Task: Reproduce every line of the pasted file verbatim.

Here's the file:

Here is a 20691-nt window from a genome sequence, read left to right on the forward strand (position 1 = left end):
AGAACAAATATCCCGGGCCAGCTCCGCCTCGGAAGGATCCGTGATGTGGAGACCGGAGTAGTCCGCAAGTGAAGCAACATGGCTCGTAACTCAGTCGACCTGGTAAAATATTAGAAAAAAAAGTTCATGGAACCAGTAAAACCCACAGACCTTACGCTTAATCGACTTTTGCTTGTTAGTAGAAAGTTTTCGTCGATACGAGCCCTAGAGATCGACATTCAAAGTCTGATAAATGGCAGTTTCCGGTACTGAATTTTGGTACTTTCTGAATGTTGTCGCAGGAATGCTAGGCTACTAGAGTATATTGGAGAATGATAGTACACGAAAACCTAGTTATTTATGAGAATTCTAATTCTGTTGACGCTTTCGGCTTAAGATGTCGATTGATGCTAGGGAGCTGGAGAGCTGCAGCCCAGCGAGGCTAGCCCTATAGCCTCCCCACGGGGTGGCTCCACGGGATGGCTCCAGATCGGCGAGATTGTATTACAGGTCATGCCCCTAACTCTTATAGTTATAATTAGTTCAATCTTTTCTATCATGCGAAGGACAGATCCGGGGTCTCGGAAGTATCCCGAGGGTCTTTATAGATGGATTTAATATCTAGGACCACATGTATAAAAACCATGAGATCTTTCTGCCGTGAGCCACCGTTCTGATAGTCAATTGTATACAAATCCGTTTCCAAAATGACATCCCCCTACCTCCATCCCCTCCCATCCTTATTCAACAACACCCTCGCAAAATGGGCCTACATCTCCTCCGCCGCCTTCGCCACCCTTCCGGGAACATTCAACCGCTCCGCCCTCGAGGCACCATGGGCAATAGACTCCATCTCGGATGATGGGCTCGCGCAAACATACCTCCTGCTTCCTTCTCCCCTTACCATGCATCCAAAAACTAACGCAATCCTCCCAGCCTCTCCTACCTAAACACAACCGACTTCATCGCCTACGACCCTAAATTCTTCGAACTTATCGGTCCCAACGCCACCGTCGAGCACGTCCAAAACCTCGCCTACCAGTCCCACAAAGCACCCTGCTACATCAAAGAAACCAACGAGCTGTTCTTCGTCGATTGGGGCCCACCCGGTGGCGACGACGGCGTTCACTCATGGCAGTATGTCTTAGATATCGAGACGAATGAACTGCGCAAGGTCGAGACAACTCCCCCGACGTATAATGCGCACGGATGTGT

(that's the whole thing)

Here is a 20691-nt window from a genome sequence, read left to right on the forward strand (position 1 = left end):
AGAACAAATATCCCGGGCCAGCTCCGCCTCGGAAGGATCCGTGATGTGGAGACCGGAGTAGTCCGCAAGTGAAGCAACATGGCTCGTAACTCAGTCGACCTGGTAAAATATTAGAAAAAAAAGTTCATGGAACCAGTAAAACCCACAGACCTTACGCTTAATCGACTTTTGCTTGTTAGTAGAAAGTTTTCGTCGATACGAGCCCTAGAGATCGACATTCAAAGTCTGATAAATGGCAGTTTCCGGTACTGAATTTTGGTACTTTCTGAATGTTGTCGCAGGAATGCTAGGCTACTAGAGTATATTGGAGAATGATAGTACACGAAAACCTAGTTATTTATGAGAATTCTAATTCTGTTGACGCTTTCGGCTTAAGATGTCGATTGATGCTAGGGAGCTGGAGAGCTGCAGCCCAGCGAGGCTAGCCCTATAGCCTCCCCACGGGGTGGCTCCACGGGATGGCTCCAGATCGGCGAGATTGTATTACAGGTCATGCCCCTAACTCTTATAGTTATAATTAGTTCAATCTTTTCTATCATGCGAAGGACAGATCCGGGGTCTCGGAAGTATCCCGAGGGTCTTTATAGATGGATTTAATATCTAGGACCACATGTATAAAAACCATGAGATCTTTCTGCCGTGAGCCACCGTTCTGATAGTCAATTGTATACAAATCCGTTTCCAAAATGACATCCCCCTACCTCCATCCCCTCCCATCCTTATTCAACAACACCCTCGCAAAATGGGCCTACATCTCCTCCGCCGCCTTCGCCACCCTTCCGGGAACATTCAACCGCTCCGCCCTCGAGGCACCATGGGCAATAGACTCCATCTCGGATGATGGGCTCGCGCAAACATACCTCCTGCTTCCTTCTCCCCTTACCATGCATCCAAAAACTAACGCAATCCTCCCAGCCTCTCCTACCTAAACACAACCGACTTCATCGCCTACGACCCTAAATTCTTCGAACTTATCGGTCCCAACGCCACCGTCGAGCACGTCCAAAACCTCGCCTACCAGTCCCACAAAGCACCCTGCTACATCAAAGAAACCAACGAGCTGTTCTTCGTCGATTGGGGCCCACCCGGTGGCGACGACGGCGTTCACTCATGGCAGTATGTCTTAGATATCGAGACGAATGAACTGCGCAAGGTCGAGACAACTCCCCCGACGTATAATGCGCACGGATGTGT